to plot apparent absorbance against slit width; figure above shows that slit widths greater than
about 0.75 mm may introduce significant error into the measurement of the absorbance concerned.

Stray light: Most important error occurred by the instrument is the stray light which is defined
as the radiation emerging from the monochromator of all wavelengths other than the bandwidth at
the selected wavelength. It is minimized by the removal of extraneous light.

The stray light will cause apparent negative deviations from Beer’s law and a level of 0.1% stray
light at any wavelength will prevent accurate absorption measurements of greater than 3A. The
primary effect of the stray light is to reduce the observed peak height (below figure). Where
absorbance is high (e.g., at an absorption peak) or where instrument sensitivity is low (e.g., at the
wavelength limits or near 190 nm where atmospheric oxygen absorbs strongly), the errors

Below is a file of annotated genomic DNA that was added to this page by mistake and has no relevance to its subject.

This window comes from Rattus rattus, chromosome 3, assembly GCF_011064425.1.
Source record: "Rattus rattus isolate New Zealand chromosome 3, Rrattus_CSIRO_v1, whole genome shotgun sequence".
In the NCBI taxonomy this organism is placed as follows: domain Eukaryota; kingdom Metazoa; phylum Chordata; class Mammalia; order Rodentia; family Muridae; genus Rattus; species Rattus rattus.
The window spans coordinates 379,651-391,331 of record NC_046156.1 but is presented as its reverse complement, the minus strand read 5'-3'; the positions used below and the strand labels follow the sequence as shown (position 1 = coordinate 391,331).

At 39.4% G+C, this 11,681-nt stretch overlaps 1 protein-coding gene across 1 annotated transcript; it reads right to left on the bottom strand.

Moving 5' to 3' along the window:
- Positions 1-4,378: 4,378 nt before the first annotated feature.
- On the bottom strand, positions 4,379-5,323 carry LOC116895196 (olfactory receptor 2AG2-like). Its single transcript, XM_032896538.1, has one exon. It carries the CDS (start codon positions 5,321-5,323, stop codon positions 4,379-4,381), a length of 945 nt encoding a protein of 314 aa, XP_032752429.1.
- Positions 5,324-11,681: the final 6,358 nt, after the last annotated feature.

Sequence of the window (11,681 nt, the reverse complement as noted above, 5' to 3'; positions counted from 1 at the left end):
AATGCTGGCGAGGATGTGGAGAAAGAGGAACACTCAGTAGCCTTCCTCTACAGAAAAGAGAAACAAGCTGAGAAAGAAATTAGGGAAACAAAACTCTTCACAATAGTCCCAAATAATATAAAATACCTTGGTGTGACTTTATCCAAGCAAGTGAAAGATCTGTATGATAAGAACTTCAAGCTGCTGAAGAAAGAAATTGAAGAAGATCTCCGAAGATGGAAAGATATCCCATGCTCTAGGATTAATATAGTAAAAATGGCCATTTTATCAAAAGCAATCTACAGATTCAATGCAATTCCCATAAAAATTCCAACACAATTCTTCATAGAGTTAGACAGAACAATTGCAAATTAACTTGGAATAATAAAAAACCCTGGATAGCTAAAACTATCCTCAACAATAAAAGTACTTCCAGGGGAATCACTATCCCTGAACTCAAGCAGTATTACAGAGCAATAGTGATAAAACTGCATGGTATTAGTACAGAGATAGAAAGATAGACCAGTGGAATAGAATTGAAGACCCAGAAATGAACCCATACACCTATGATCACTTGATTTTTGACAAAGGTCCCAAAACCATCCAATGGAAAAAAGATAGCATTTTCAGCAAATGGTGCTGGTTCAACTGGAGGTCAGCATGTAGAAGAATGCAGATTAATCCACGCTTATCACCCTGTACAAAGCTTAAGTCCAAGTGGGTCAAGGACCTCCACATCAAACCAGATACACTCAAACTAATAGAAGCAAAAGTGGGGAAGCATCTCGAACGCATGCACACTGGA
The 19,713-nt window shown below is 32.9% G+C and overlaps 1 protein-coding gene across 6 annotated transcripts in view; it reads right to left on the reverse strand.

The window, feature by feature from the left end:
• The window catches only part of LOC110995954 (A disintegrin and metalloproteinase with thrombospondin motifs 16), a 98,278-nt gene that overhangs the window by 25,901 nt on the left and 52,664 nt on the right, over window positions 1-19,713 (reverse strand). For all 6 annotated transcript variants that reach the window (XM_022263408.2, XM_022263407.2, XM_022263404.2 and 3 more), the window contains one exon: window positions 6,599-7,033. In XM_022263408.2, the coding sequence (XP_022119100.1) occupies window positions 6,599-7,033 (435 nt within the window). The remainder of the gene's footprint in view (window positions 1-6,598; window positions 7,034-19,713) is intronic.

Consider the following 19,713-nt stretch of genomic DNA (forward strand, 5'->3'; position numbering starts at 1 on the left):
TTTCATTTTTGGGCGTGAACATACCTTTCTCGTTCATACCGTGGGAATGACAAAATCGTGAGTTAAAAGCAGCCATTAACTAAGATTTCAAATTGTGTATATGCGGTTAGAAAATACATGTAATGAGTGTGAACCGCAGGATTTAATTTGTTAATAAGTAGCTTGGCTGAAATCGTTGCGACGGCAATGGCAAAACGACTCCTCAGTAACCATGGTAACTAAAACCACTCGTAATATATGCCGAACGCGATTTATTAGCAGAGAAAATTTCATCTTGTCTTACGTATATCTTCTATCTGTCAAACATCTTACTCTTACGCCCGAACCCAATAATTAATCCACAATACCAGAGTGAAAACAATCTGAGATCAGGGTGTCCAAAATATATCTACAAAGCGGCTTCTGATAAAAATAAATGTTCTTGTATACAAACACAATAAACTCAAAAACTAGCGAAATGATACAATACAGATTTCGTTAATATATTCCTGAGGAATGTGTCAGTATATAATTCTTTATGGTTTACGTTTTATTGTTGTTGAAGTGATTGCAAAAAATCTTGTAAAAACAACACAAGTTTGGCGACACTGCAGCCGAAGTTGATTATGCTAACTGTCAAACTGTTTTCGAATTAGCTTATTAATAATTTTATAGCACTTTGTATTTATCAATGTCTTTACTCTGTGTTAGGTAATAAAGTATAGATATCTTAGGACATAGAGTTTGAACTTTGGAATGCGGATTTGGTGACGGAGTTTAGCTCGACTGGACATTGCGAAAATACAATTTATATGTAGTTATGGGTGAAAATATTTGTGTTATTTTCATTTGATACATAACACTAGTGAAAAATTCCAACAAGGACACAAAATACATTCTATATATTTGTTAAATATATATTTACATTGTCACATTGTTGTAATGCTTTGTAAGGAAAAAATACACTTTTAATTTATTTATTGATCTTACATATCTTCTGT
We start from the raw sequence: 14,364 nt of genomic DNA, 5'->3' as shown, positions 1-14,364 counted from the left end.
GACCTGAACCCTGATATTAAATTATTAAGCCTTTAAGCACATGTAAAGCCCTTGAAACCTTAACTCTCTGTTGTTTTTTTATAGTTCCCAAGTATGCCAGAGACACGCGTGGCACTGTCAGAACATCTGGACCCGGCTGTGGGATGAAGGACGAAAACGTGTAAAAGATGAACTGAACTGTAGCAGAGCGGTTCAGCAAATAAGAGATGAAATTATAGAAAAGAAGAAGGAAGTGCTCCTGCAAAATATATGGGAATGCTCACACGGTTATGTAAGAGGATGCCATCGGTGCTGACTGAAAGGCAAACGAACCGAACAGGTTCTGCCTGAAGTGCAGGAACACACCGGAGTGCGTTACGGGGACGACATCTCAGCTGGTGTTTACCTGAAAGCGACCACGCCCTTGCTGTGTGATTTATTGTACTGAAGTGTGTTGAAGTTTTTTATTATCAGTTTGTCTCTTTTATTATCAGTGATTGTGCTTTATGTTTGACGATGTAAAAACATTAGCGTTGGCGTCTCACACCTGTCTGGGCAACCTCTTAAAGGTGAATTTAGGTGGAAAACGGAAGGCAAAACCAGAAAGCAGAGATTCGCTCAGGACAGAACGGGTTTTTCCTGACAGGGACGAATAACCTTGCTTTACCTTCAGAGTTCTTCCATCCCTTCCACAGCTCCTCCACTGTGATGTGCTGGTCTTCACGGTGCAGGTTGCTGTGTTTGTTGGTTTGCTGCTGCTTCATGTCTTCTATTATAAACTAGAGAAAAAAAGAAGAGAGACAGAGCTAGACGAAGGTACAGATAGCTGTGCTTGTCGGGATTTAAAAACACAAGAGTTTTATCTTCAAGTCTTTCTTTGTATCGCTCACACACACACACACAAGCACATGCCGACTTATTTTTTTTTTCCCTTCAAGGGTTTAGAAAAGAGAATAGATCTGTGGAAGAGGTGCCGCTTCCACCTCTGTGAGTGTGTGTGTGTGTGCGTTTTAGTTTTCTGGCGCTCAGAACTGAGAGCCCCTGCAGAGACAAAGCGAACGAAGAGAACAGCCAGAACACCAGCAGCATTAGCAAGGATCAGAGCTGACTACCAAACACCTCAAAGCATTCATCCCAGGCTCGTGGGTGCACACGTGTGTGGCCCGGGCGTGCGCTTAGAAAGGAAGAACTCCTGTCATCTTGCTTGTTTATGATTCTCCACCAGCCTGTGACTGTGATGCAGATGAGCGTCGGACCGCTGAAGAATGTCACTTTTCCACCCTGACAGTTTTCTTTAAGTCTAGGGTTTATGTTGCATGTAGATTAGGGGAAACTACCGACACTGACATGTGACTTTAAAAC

introduced by the stray light will be relatively enhanced.

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Effect of stray light on observed peak height

Absorbance accuracy: The photo detector systems of most modern instruments are linear to less
than 1 % by design. Hence, the only factor which has any significant effect on absorbance accuracy
is the stray light, which is described above.

Wavelength accuracy: The effects of wavelength inaccuracies are noticed by the measurements
taken from absorbance peak, at the absorbance maximum where the rate of change is at a
minimum. The A260/A280 ratio used in assessing the purity of nucleic acid preparations, this is not
possible and care must be taken in the interpretation of results, especially if the solutions are dilute.

Noise: There is noise which is associated with the fluctuations of the beam reaching the detector
where beam energy is low. Noise problems may be reduced by integration with respect to time or
by storage and enhancement, and microprocessors are used for this purpose.

Non-instrumental Sources of Error

Non-instrumental errors are observed from the nature of the solution to be examined. The effects
of temperature or pressure must be maintained. Multi-component mixtures where more than one